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. Last Updated: 07/27/2016

Russia Key Player in Race to Ratify Kyoto

Russia has surfaced as the pivotal player in ratifying the Kyoto Protocol, but experts and policy-makers agree that more progress has to be made before it can go to a State Duma vote.

"Is this for real? Yes," said Garegin Aslanian, vice president with the Moscow-based Center for Energy Policy. "All the prerequisites are in place for ratification to happen."

Government officials and leading experts from Russian and Europe on Tuesday concluded a two-day workshop on the protocol. This meeting — a fiery and riotous exchange of ideas, complaints and solutions — is a run-up to the June 18 Duma hearings on the protocol followed by a summit of participating countries in Bonn, Germany, on July 16.

The Protocol to the United Nations Framework Convention on Climate Change was adopted in December 1997 in Kyoto, Japan, and thus became known as the Kyoto Protocol, whose mission is to provide concrete mechanisms — including quotas and market instruments — for the reduction of greenhouse gas emissions from their 1990 levels. Greenhouse gases have been tied to global warming.

The protocol comes into effect when nations that account for 55 percent of the 1990 emissions levels ratify the treaty. Of the countries that would be bound to reduce their emissions, Romania is the only one that has already ratified it.

However, when President George W. Bush in March announced that the United States would not ratify the treaty — calling it bad for business — he threw the European nations into a rage and threatened the treaty's future. The United States is by far the largest producer of carbon dioxide emissions; in 1990, it accounted for 36 percent of the worldwide total.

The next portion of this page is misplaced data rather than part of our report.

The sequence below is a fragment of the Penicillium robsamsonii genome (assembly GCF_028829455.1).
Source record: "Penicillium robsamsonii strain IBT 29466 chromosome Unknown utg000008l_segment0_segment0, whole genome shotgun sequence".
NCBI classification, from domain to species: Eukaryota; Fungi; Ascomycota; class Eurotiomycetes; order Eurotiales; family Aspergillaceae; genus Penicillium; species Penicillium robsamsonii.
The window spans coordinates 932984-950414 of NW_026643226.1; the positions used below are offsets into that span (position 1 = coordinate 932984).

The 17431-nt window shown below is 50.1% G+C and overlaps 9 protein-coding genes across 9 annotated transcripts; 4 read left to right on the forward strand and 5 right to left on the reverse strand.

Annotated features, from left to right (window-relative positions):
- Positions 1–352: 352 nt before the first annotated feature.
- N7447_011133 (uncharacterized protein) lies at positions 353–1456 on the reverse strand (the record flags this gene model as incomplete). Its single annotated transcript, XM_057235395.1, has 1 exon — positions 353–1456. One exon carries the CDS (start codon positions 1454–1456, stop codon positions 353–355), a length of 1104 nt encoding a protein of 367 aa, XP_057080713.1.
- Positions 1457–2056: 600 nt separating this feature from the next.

Together, the European Union, Japan, Poland and other European states — nations most likely to ratify the treaty — account for 39 percent. Russia's share is 17.4 percent and would give just enough votes for the Kyoto Protocol to become a working mechanism.

"If the United States actually decides not to participate in the negotiations, Russia will come more into focus," said Olle Bjork, a representative from Sweden, which now holds the EU presidency.

But America's exit gives Russia less incentive to participate. The treaty envisages a way that would let countries that produce less than their quota of emissions sell credits to those that overproduce. The United States was anticipated to be a big buyer and Russia a big seller. From the Russian side, there was big money to be made, a prospect that disappeared along with the U.S. commitment.

Alexei Mastepanov, an Energy Ministry strategist, admitted that this made the treaty less enticing, but he added that Russia had much to gain from cooperating and exchanging information with the European Union.

"Our two energy strategies can be the foundation for large-scale developments in energy transport, production and ecology," Mastepanov said.

The Russian experts also cited their own difficulties in organizing what exactly the country's stance is going to be. Most European countries put coordinating responsibility in the hands of an environment ministry. Russia's chief negotiator comes from Roshydromet, the weather forecasting service, but differing viewpoints were offered by the Duma, the Economic Development and Trade Ministry and a plethora of other entities at the meeting.

Michael Grubb, an associate fellow at the Royal Institute of International Affairs, said the workshop created an ongoing dialogue.

"Trust is very important in the process," Grubb said. "And in seeing what Russia is actually doing — such as emission inventory — only solidifies our trust."